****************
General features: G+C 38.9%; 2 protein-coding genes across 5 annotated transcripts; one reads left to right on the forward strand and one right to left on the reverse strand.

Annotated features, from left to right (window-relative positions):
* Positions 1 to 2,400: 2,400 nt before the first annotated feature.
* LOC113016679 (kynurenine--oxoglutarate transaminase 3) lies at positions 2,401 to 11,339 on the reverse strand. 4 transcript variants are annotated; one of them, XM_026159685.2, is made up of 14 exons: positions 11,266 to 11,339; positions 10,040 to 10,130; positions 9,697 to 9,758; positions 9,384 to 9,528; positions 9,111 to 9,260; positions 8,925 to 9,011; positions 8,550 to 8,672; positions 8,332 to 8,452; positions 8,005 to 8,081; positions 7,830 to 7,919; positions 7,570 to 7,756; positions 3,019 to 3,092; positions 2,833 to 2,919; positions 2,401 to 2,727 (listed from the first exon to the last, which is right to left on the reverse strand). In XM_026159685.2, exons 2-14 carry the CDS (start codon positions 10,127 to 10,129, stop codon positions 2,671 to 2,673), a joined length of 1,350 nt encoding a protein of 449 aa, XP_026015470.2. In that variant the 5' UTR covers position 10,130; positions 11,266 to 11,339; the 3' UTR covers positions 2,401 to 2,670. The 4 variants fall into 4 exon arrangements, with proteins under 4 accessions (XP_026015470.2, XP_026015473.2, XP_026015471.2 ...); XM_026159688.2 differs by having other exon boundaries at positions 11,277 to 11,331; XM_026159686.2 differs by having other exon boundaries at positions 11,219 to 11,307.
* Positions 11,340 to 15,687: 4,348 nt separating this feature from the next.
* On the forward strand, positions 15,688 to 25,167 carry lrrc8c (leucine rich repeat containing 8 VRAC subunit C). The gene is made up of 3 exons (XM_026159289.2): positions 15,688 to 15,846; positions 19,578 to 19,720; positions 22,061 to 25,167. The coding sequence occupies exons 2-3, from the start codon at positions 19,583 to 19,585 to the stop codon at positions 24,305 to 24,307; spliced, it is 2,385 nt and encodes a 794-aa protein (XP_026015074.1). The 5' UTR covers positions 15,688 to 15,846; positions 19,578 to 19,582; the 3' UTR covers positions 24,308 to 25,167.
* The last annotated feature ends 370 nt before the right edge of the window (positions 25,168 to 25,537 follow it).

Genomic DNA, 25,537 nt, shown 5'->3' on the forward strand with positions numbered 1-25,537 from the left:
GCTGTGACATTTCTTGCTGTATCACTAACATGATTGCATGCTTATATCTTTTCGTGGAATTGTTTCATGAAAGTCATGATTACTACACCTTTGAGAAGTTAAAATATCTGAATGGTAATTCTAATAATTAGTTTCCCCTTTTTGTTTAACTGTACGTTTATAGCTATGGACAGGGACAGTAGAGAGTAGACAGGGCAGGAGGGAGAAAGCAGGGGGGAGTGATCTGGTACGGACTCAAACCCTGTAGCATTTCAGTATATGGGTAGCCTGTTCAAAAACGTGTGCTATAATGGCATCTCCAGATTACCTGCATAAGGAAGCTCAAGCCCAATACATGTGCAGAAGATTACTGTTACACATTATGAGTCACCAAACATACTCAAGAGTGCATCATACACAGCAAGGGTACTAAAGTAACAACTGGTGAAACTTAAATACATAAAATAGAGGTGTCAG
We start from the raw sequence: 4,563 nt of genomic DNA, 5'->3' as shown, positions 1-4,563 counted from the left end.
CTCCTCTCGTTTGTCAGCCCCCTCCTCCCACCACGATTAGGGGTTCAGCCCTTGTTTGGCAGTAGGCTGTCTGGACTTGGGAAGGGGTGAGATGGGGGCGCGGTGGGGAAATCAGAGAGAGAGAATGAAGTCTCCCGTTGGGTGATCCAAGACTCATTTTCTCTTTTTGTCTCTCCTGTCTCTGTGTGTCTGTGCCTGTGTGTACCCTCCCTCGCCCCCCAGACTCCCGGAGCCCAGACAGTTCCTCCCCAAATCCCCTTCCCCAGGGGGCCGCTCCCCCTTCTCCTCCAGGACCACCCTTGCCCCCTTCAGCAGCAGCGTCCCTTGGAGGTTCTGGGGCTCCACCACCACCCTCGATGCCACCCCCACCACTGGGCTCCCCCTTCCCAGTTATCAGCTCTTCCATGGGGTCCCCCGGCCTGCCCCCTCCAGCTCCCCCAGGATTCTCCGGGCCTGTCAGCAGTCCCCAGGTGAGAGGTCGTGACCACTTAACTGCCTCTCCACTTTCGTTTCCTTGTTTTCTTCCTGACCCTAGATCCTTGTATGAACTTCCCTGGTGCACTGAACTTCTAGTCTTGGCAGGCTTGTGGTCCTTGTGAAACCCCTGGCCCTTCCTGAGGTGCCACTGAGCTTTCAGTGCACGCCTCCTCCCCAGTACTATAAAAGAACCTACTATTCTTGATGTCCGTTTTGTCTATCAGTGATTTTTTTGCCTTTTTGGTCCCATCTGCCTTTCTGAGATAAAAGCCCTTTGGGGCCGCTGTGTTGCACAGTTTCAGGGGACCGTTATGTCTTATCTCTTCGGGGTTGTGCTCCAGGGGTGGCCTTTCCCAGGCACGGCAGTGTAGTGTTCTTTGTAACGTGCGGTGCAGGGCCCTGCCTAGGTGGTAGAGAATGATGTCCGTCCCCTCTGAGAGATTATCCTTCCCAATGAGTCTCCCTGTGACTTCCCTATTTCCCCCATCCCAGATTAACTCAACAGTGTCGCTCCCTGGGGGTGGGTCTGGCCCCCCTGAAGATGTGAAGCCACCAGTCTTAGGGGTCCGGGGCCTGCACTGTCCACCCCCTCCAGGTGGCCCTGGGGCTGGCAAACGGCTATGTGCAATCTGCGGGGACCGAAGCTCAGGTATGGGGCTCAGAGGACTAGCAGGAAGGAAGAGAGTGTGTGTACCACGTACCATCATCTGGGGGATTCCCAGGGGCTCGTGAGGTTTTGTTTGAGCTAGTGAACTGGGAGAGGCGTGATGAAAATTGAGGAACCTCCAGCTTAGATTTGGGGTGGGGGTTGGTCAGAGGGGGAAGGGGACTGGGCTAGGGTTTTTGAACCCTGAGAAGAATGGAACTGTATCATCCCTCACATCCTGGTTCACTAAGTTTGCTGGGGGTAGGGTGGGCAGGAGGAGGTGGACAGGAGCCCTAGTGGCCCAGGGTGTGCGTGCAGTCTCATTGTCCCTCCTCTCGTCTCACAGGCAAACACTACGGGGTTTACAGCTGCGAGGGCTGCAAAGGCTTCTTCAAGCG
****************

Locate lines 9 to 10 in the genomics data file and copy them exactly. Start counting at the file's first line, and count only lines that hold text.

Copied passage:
GCTGTGACATTTCTTGCTGTATCACTAACATGATTGCATGCTTATATCTTTTCGTGGAATTGTTTCATGAAAGTCATGATTACTACACCTTTGAGAAGTTAAAATATCTGAATGGTAATTCTAATAATTAGTTTCCCCTTTTTGTTTAACTGTACGTTTATAGCTATGGACAGGGACAGTAGAGAGTAGACAGGGCAGGAGGGAGAAAGCAGGGGGGAGTGATCTGGTACGGACTCAAACCCTGTAGCATTTCAGTATATGGGTAGCCTGTTCAAAAACGTGTGCTATAATGGCATCTCCAGATTACCTGCATAAGGAAGCTCAAGCCCAATACATGTGCAGAAGATTACTGTTACACATTATGAGTCACCAAACATACTCAAGAGTGCATCATACACAGCAAGGGTACTAAAGTAACAACTGGTGAAACTTAAATACATAAAATAGAGGTGTCAG
We start from the raw sequence: 4,563 nt of genomic DNA, 5'->3' as shown, positions 1-4,563 counted from the left end.